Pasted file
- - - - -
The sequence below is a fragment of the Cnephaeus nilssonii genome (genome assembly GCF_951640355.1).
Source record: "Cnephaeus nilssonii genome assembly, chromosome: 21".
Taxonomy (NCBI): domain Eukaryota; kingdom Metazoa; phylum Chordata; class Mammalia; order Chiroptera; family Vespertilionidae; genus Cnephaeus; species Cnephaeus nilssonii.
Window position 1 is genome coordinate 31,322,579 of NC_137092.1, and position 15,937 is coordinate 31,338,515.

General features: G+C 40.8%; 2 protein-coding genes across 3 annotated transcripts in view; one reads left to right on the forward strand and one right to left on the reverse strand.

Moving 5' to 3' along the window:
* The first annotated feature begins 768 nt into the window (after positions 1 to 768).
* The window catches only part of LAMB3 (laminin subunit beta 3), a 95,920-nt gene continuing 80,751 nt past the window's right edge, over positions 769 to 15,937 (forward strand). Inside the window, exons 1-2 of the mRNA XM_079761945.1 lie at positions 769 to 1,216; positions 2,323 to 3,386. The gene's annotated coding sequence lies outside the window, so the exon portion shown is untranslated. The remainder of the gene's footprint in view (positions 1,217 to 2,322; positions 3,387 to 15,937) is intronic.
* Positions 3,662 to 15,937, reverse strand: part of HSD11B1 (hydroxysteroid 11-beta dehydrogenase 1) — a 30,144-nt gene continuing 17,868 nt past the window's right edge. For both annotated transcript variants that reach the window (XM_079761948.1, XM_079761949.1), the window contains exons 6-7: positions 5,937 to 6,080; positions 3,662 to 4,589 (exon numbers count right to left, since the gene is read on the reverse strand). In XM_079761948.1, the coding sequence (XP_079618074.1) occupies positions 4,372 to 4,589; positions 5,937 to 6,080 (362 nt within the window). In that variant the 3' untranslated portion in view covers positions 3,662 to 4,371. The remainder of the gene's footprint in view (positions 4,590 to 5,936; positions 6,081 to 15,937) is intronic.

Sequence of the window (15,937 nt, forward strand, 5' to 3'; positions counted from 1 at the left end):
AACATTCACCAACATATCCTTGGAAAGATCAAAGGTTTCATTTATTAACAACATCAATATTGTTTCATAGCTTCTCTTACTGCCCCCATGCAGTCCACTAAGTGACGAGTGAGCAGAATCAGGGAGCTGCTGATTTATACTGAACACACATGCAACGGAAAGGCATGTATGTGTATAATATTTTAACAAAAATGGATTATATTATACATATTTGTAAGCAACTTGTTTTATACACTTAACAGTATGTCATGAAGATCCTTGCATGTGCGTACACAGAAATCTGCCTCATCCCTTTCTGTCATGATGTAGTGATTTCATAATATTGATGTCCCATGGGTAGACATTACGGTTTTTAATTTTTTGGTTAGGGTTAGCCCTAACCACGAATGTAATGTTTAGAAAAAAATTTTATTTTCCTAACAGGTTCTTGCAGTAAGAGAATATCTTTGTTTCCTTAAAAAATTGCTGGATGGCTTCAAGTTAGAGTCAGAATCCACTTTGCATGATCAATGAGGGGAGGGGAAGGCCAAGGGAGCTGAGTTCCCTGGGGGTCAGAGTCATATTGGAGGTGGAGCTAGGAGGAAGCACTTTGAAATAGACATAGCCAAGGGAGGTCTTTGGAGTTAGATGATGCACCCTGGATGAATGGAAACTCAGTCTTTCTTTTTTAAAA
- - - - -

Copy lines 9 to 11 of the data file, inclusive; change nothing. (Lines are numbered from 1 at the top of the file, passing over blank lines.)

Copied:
* Positions 3,662 to 15,937, reverse strand: part of HSD11B1 (hydroxysteroid 11-beta dehydrogenase 1) — a 30,144-nt gene continuing 17,868 nt past the window's right edge. For both annotated transcript variants that reach the window (XM_079761948.1, XM_079761949.1), the window contains exons 6-7: positions 5,937 to 6,080; positions 3,662 to 4,589 (exon numbers count right to left, since the gene is read on the reverse strand). In XM_079761948.1, the coding sequence (XP_079618074.1) occupies positions 4,372 to 4,589; positions 5,937 to 6,080 (362 nt within the window). In that variant the 3' untranslated portion in view covers positions 3,662 to 4,371. The remainder of the gene's footprint in view (positions 4,590 to 5,936; positions 6,081 to 15,937) is intronic.

Sequence of the window (15,937 nt, forward strand, 5' to 3'; positions counted from 1 at the left end):
AACATTCACCAACATATCCTTGGAAAGATCAAAGGTTTCATTTATTAACAACATCAATATTGTTTCATAGCTTCTCTTACTGCCCCCATGCAGTCCACTAAGTGACGAGTGAGCAGAATCAGGGAGCTGCTGATTTATACTGAACACACATGCAACGGAAAGGCATGTATGTGTATAATATTTTAACAAAAATGGATTATATTATACATATTTGTAAGCAACTTGTTTTATACACTTAACAGTATGTCATGAAGATCCTTGCATGTGCGTACACAGAAATCTGCCTCATCCCTTTCTGTCATGATGTAGTGATTTCATAATATTGATGTCCCATGGGTAGACATTACGGTTTTTAATTTTTTGGTTAGGGTTAGCCCTAACCACGAATGTAATGTTTAGAAAAAAATTTTATTTTCCTAACAGGTTCTTGCAGTAAGAGAATATCTTTGTTTCCTTAAAAAATTGCTGGATGGCTTCAAGTTAGAGTCAGAATCCACTTTGCATGATCAATGAGGGGAGGGGAAGGCCAAGGGAGCTGAGTTCCCTGGGGGTCAGAGTCATATTGGAGGTGGAGCTAGGAGGAAGCACTTTGAAATAGACATAGCCAAGGGAGGTCTTTGGAGTTAGATGATGCACCCTGGATGAATGGAAACTCAGTCTTTCTTTTTTAAAA